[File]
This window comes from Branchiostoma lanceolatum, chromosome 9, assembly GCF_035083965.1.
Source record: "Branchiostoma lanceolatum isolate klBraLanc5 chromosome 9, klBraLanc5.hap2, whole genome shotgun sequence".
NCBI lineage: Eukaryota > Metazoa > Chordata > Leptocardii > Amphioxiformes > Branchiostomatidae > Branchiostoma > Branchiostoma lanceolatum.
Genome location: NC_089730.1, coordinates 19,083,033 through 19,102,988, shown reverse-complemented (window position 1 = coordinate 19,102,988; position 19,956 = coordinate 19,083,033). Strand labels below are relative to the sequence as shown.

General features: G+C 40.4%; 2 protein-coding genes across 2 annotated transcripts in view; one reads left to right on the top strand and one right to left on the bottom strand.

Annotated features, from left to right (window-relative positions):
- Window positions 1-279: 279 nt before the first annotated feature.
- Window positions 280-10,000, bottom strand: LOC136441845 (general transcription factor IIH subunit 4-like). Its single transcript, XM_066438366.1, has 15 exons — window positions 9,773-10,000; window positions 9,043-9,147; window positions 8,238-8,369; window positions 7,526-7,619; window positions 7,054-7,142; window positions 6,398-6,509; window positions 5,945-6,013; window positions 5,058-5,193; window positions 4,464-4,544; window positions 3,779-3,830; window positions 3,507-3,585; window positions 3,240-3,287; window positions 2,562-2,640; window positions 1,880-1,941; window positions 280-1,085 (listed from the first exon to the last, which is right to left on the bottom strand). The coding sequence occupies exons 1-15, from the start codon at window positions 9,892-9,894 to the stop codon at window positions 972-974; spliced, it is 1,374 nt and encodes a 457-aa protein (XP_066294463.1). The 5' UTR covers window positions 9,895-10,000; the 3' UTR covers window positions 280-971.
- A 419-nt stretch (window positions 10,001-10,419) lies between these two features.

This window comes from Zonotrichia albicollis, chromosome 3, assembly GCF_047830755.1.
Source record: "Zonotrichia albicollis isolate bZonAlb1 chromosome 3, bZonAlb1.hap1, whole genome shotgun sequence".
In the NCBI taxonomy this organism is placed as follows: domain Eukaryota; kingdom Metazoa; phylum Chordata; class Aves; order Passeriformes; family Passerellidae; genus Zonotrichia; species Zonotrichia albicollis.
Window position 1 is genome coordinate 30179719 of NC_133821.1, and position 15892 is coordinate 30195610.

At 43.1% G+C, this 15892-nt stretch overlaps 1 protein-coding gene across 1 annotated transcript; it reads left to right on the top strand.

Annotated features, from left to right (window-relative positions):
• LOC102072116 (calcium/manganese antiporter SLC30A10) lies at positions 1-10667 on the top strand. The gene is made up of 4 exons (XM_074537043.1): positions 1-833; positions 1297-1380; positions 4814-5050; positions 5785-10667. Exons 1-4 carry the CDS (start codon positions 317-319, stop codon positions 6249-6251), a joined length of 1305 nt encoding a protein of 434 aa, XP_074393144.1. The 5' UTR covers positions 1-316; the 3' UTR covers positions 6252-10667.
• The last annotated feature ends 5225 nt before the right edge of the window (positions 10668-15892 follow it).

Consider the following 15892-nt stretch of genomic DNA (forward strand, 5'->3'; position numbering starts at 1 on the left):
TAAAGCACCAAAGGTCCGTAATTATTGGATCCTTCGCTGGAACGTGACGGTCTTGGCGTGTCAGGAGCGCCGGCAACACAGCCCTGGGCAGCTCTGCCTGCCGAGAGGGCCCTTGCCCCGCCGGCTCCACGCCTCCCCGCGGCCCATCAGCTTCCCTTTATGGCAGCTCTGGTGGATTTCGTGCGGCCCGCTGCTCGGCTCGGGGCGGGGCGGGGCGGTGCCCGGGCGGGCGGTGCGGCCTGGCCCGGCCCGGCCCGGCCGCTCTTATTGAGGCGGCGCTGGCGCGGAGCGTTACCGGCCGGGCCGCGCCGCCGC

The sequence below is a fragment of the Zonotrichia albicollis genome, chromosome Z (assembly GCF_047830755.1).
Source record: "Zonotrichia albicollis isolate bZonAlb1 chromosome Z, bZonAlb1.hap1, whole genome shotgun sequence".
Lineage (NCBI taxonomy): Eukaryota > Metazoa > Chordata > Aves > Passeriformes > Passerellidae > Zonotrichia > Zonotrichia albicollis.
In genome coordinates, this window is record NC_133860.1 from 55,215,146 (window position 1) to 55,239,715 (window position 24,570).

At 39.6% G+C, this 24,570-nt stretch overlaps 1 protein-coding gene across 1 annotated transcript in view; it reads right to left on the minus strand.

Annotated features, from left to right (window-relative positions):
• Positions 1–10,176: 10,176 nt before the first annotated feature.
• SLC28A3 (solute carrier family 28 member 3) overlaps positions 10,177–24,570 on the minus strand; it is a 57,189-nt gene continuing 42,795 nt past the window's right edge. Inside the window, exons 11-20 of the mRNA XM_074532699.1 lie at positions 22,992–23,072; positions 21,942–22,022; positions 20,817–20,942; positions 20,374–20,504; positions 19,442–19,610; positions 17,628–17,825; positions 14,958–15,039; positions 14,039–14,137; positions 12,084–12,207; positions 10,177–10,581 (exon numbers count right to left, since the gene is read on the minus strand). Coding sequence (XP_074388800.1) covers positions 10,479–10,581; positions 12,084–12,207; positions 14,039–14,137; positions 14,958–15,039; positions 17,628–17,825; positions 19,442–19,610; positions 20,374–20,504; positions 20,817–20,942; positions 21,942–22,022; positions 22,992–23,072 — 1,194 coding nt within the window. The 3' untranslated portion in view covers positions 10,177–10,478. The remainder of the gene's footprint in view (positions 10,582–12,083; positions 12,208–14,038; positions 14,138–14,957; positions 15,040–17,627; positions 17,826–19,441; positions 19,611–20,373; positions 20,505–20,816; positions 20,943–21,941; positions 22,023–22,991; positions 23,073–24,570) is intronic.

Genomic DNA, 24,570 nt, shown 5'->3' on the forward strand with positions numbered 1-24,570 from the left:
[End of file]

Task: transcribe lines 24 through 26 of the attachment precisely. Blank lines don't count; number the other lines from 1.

At 39.6% G+C, this 24,570-nt stretch overlaps 1 protein-coding gene across 1 annotated transcript in view; it reads right to left on the minus strand.

Annotated features, from left to right (window-relative positions):
• Positions 1–10,176: 10,176 nt before the first annotated feature.